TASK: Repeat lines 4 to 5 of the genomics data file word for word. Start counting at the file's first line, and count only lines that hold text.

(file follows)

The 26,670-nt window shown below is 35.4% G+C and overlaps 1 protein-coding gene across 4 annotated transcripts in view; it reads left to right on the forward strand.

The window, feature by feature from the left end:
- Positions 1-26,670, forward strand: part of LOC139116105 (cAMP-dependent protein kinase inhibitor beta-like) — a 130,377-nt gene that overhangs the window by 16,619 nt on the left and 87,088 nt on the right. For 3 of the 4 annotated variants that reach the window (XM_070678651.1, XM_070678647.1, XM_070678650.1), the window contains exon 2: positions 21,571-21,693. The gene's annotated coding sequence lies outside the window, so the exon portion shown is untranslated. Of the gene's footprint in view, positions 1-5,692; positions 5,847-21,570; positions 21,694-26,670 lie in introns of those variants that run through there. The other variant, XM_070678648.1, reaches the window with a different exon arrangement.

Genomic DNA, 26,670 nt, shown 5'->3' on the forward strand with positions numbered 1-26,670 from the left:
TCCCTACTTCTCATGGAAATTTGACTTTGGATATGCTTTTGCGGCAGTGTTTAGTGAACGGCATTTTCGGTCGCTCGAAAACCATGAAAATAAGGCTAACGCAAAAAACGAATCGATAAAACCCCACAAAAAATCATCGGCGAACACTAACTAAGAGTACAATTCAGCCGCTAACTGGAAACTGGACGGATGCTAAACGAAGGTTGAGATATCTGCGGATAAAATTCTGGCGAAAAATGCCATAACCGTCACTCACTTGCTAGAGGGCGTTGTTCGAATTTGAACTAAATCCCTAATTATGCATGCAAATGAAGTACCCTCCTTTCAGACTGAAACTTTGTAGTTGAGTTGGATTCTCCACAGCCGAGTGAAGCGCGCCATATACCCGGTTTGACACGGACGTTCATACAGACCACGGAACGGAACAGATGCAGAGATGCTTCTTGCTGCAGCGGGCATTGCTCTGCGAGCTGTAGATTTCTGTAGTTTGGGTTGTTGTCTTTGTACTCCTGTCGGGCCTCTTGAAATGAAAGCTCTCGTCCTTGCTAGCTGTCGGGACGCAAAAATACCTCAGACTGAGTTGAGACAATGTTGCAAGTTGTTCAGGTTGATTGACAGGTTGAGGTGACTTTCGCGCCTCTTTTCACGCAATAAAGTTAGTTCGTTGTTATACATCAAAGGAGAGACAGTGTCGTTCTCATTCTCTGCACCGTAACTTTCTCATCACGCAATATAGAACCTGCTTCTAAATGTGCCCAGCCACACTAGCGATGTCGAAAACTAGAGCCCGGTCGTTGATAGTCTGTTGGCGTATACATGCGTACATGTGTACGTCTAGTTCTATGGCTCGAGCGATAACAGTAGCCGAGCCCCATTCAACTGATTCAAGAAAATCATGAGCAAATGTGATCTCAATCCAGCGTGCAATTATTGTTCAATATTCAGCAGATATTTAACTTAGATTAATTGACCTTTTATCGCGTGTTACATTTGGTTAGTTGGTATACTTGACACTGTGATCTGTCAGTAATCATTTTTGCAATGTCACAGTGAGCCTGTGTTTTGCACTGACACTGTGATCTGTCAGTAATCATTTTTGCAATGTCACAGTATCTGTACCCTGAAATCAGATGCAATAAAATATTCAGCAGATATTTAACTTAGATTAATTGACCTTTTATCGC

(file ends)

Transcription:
Genomic DNA, 26,670 nt, shown 5'->3' on the forward strand with positions numbered 1-26,670 from the left:
TCCCTACTTCTCATGGAAATTTGACTTTGGATATGCTTTTGCGGCAGTGTTTAGTGAACGGCATTTTCGGTCGCTCGAAAACCATGAAAATAAGGCTAACGCAAAAAACGAATCGATAAAACCCCACAAAAAATCATCGGCGAACACTAACTAAGAGTACAATTCAGCCGCTAACTGGAAACTGGACGGATGCTAAACGAAGGTTGAGATATCTGCGGATAAAATTCTGGCGAAAAATGCCATAACCGTCACTCACTTGCTAGAGGGCGTTGTTCGAATTTGAACTAAATCCCTAATTATGCATGCAAATGAAGTACCCTCCTTTCAGACTGAAACTTTGTAGTTGAGTTGGATTCTCCACAGCCGAGTGAAGCGCGCCATATACCCGGTTTGACACGGACGTTCATACAGACCACGGAACGGAACAGATGCAGAGATGCTTCTTGCTGCAGCGGGCATTGCTCTGCGAGCTGTAGATTTCTGTAGTTTGGGTTGTTGTCTTTGTACTCCTGTCGGGCCTCTTGAAATGAAAGCTCTCGTCCTTGCTAGCTGTCGGGACGCAAAAATACCTCAGACTGAGTTGAGACAATGTTGCAAGTTGTTCAGGTTGATTGACAGGTTGAGGTGACTTTCGCGCCTCTTTTCACGCAATAAAGTTAGTTCGTTGTTATACATCAAAGGAGAGACAGTGTCGTTCTCATTCTCTGCACCGTAACTTTCTCATCACGCAATATAGAACCTGCTTCTAAATGTGCCCAGCCACACTAGCGATGTCGAAAACTAGAGCCCGGTCGTTGATAGTCTGTTGGCGTATACATGCGTACATGTGTACGTCTAGTTCTATGGCTCGAGCGATAACAGTAGCCGAGCCCCATTCAACTGATTCAAGAAAATCATGAGCAAATGTGATCTCAATCCAGCGTGCAATTATTGTTCAATATTCAGCAGATATTTAACTTAGATTAATTGACCTTTTATCGCGTGTTACATTTGGTTAGTTGGTATACTTGACACTGTGATCTGTCAGTAATCATTTTTGCAATGTCACAGTGAGCCTGTGTTTTGCACTGACACTGTGATCTGTCAGTAATCATTTTTGCAATGTCACAGTATCTGTACCCTGAAATCAGATGCAATAAAATATTCAGCAGATATTTAACTTAGATTAATTGACCTTTTATCGC